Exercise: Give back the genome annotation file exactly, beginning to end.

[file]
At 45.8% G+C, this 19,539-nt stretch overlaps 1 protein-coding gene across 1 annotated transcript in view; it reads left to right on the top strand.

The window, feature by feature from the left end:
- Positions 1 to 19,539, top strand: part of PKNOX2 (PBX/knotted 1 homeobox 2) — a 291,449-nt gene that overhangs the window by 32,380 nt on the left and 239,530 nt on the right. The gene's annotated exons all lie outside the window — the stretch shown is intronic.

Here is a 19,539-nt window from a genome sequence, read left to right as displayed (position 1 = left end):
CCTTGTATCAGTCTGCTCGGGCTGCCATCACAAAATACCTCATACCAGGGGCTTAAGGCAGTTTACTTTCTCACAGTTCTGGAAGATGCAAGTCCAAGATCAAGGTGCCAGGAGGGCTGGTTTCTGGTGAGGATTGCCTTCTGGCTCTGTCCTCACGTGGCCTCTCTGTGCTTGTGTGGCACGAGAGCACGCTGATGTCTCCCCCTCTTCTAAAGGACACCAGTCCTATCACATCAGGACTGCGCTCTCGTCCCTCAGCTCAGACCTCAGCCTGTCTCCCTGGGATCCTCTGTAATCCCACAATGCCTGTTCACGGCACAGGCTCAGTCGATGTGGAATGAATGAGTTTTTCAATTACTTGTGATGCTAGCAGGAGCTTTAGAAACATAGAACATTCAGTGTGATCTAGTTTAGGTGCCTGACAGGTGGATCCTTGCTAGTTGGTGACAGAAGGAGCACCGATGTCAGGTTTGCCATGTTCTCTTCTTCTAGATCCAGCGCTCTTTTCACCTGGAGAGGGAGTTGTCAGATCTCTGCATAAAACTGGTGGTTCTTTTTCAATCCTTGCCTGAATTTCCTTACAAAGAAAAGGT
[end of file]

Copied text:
At 45.8% G+C, this 19,539-nt stretch overlaps 1 protein-coding gene across 1 annotated transcript in view; it reads left to right on the top strand.

The window, feature by feature from the left end:
- Positions 1 to 19,539, top strand: part of PKNOX2 (PBX/knotted 1 homeobox 2) — a 291,449-nt gene that overhangs the window by 32,380 nt on the left and 239,530 nt on the right. The gene's annotated exons all lie outside the window — the stretch shown is intronic.

Here is a 19,539-nt window from a genome sequence, read left to right as displayed (position 1 = left end):
CCTTGTATCAGTCTGCTCGGGCTGCCATCACAAAATACCTCATACCAGGGGCTTAAGGCAGTTTACTTTCTCACAGTTCTGGAAGATGCAAGTCCAAGATCAAGGTGCCAGGAGGGCTGGTTTCTGGTGAGGATTGCCTTCTGGCTCTGTCCTCACGTGGCCTCTCTGTGCTTGTGTGGCACGAGAGCACGCTGATGTCTCCCCCTCTTCTAAAGGACACCAGTCCTATCACATCAGGACTGCGCTCTCGTCCCTCAGCTCAGACCTCAGCCTGTCTCCCTGGGATCCTCTGTAATCCCACAATGCCTGTTCACGGCACAGGCTCAGTCGATGTGGAATGAATGAGTTTTTCAATTACTTGTGATGCTAGCAGGAGCTTTAGAAACATAGAACATTCAGTGTGATCTAGTTTAGGTGCCTGACAGGTGGATCCTTGCTAGTTGGTGACAGAAGGAGCACCGATGTCAGGTTTGCCATGTTCTCTTCTTCTAGATCCAGCGCTCTTTTCACCTGGAGAGGGAGTTGTCAGATCTCTGCATAAAACTGGTGGTTCTTTTTCAATCCTTGCCTGAATTTCCTTACAAAGAAAAGGT